These are dark days indeed my friends…

Have you heard me whining already about how dark it is yet? Hmm have you also missed Obama re-elected and that the world is to end in less than a month? That is a big rock.

But also, it’s really freaking dark.

I was told it would be like this in December, and imagined the bright snows of Christmas reflecting the fairy lights and all sparkling against the inky twinkly black skies. And of course, it wouldn’t be as bad as Scotland, where 3pm darkness was a half-year norm. So scoffed the English, with all that sunshine that they’re known for.

It was all lies.

Or at least, it was WILDLY minimised.

As much as everyone here (from NZ and the locals) complained about the Summer, I was actually impressed at the amount of days over 30 degrees (Celcius that is – do I have any US readers hmm?). I’d say it was definitely more than I’d have seen in any Wellington Summer, and I managed to get sunburnt in London a fair few times – it just doesn’t seem necessary to carry sunblock in supposedly-dreary England, until you’re in the Royal Parks with every patch of shade bagsed by the pram-pushers and surrounded by 10,000 pasty patches of ne’er-seen-sun skin who sure don’t have some SPF50 to share.

Okay, so it also had a coupla patches of raining all day every day for a fortnight (and being hot at the same time so that hair and skin went WTF is happening?!), and granted, I still complained about it, but that was because it was TOO hot for me. I’m good with about 20-25 and after that I can’t cope with life. You shoulda seen me melting during the 41 degrees in Melbourne last New Years. Actually, no one should see that. It was like I was sick, mad, deaf-mute, suicidal, and homicidal all at once. Oh, and sweaty. Oh so sweaty.

But after that much-hotter-than-expected Summer, I thought we might have a nice long slow slide into Autumn. Not so. October the 1st came and BAM! It’s Winter bitches. One day it’s so light and bright in my room that I didn’t have to turn the light on in the morning at all, and not til about 9pm in the evening, and then suddenly, I’m groping about for the mascara, not understanding why my vision’s defying me and I’m sporting black swipes across my cheeks.

I’m sure you think I exaggerate, but it lit-er-al-ly seemed to happen overnight. And this was a couple of weeks BEFORE daylight savings ended. Imagine the horror on the first day that I walked out of the office at 5pm into the darkness. Even worse now in November as the sky sparks a muted pink at about 4pm and my rather windowy office illustrates perfectly the dimming of all hope for some Vitamin D today.

One of the free rags on the tube had an article this week about how everyone in London apparently has an extra-bad case of SAD this year, thanks to the sultry Summer and sudden onset of mid-Winter. Apparently that’s why everyone’s a douche-bag all the time.

I’m feeling mildly dubious about this, as I know I’ve been ranting about said douche-baggery for a liiiitle bit longer than Vitamin D can account for (which prob makes me one of them). And yet, it does make me wonder a little. I know that I personally would prefer a cold and clear day to a warm and rainy one. Okay, so quite a lot of that is to do with my hair’s propensity to betray me in humid situations, but I also just enjoy a blue sky. It makes me put on my tourist eyes again, and walk about with gaze upturned, noticing pretty edifices and gargoyles and spires and remembering, shit bro, I’m in LONDON!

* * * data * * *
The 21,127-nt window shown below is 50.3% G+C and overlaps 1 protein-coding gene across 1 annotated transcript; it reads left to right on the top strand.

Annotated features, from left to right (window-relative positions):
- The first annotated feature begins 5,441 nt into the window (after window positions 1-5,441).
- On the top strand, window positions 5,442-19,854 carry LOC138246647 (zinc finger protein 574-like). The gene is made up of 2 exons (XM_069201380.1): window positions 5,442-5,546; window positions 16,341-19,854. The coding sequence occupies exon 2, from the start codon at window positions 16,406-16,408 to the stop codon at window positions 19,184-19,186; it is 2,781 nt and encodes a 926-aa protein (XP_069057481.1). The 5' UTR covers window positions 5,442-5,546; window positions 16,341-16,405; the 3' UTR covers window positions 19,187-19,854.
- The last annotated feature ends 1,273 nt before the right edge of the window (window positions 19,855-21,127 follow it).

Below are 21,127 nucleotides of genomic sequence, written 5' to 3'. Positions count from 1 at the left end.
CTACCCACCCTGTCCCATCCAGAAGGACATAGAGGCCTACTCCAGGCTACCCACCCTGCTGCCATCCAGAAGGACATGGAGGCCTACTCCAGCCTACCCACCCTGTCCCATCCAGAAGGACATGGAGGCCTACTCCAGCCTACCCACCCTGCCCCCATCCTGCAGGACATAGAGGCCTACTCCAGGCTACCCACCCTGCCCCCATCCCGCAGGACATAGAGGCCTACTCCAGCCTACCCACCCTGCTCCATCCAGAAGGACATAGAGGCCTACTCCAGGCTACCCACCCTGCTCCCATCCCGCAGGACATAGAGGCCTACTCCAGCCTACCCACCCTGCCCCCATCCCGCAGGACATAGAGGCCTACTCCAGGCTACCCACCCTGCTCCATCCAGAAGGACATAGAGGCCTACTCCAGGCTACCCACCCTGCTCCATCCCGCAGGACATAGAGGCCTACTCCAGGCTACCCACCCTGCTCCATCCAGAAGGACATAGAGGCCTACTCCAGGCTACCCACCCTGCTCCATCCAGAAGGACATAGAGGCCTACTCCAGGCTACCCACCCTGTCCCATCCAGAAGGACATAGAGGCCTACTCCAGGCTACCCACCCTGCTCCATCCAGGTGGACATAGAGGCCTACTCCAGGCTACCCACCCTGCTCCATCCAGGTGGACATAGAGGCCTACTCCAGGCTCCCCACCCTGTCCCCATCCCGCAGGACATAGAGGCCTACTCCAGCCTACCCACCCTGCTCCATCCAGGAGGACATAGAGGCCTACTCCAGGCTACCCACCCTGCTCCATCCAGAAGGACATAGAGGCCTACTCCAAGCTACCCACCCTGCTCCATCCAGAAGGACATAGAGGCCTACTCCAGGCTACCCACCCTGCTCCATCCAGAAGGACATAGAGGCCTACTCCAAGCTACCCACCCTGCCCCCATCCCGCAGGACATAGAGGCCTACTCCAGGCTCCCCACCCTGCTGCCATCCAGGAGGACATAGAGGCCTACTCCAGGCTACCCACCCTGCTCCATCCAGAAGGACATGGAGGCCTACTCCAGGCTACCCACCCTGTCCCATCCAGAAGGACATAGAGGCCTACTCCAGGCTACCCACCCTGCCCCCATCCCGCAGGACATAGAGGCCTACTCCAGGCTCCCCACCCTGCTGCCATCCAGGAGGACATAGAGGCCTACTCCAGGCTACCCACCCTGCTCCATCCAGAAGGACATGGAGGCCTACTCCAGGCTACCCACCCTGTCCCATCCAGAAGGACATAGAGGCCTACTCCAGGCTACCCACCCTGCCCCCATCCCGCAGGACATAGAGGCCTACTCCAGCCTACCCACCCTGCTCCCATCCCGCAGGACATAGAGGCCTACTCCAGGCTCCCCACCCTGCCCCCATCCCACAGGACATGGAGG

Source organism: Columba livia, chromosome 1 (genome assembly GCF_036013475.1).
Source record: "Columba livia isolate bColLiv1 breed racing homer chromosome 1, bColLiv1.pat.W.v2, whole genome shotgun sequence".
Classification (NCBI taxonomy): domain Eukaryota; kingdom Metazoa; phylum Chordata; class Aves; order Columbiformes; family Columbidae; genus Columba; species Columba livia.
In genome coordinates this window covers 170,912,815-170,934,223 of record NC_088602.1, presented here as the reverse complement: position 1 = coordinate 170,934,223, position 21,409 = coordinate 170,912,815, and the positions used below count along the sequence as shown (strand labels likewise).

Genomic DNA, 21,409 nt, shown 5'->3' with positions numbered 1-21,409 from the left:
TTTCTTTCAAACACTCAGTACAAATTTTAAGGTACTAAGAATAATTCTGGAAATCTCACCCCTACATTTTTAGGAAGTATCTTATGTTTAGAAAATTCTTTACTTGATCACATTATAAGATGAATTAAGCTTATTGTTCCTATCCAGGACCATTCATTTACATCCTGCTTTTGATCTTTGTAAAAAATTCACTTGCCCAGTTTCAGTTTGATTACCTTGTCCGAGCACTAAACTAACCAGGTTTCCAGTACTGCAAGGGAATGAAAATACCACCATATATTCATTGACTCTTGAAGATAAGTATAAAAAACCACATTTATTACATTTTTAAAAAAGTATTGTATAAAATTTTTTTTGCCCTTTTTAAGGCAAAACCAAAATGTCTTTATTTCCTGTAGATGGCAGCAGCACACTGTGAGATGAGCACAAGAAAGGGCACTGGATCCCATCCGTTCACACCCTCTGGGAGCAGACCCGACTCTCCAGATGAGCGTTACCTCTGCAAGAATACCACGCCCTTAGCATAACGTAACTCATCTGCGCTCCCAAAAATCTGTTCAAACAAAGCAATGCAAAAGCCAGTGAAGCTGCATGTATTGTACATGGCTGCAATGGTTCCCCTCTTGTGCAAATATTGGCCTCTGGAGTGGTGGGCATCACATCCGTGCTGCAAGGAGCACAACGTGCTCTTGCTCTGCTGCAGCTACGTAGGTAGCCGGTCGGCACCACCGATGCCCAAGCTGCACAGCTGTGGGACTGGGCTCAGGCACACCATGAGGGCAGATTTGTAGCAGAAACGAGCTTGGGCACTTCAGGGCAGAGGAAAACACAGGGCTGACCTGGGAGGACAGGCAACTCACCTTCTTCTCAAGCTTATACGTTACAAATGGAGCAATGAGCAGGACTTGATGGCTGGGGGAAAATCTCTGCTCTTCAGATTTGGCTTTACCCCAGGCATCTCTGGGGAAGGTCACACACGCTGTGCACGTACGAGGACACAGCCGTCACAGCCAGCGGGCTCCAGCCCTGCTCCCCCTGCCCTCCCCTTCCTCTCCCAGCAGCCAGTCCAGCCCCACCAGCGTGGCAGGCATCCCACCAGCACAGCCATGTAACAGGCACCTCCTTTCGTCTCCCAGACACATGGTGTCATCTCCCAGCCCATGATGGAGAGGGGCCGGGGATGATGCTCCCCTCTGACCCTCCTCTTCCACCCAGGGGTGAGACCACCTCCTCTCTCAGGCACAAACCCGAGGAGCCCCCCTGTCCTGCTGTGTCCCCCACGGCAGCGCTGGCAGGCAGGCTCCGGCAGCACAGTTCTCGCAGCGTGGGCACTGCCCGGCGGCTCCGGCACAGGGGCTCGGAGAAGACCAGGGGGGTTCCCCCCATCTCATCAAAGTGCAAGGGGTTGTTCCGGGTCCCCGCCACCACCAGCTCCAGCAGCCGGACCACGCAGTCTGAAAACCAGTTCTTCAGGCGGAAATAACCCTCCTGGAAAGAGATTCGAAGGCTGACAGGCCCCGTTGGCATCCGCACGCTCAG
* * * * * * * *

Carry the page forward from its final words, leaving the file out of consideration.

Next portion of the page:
On these days the ever-present planes paint pointy strips across the skies towards the beautiful histories I could be looking at, rather than reminding me that I can’t see anything other than them in the heavens above.

So yeah, it’s bloody dark. I had no idea that it would be so different to home, where there might be a 3 hour difference in dark-time between mid-Winter and mid-Summer rather than the 6-ish hours in London. I thought NZ was as far South as the UK was North, and so it would be the same, but perhaps I need some geography lessons.

But I just have to point out one thing in London’s favour with this darkness business. London is most sincerely, unequivocally beautiful at night. This week LD was running late to meet me on The Strand for an opera at Charing Cross (Monopoly win!) and so, with some time to kill I had a wander and ended up out on the middle of  Waterloo Bridge. As much as the wind pinched at my unsuitable jacket and the 3am darkness told me I should be in bed at 5pm, the views were, well, glorious.

The Thames, the run off of millions, that only the bravely-stupid durst enter for triathlon glory (or Giardia) sparkled with the reflection of the stars passing planes. In one direction, the flagrant, whimsical opulence of the London Eye stared down the constitutional seriousness of Big Ben with his green hue atop gothic Westminster. In the other, the Shard perplexed the untutored by assuming an unfinished guise, across from the inimitable St Paul’s, the genuinely spectacular spectre of a church that just won’t quit, besieged by bombs though it may have been.

What can I say then? Odi et amo. That sums up my life here, but despite the lack of Vit-D I’m still somehow coming up amo, or aroha.

Aroha nui bitches!

5 thoughts on “These are dark days indeed my friends…

  1. Ruth Burns Warrens

    “I know that I personally would prefer a cold and clear day to a warm and rainy one.”
    I’ve been here in London (from Auckland) 26 winters and all my family and friends know my favourite saying: “I’ll swap degrees for sunshine any day”

  2. Pingback: I’m (still) dreaming of a white christmas… | 1in12million

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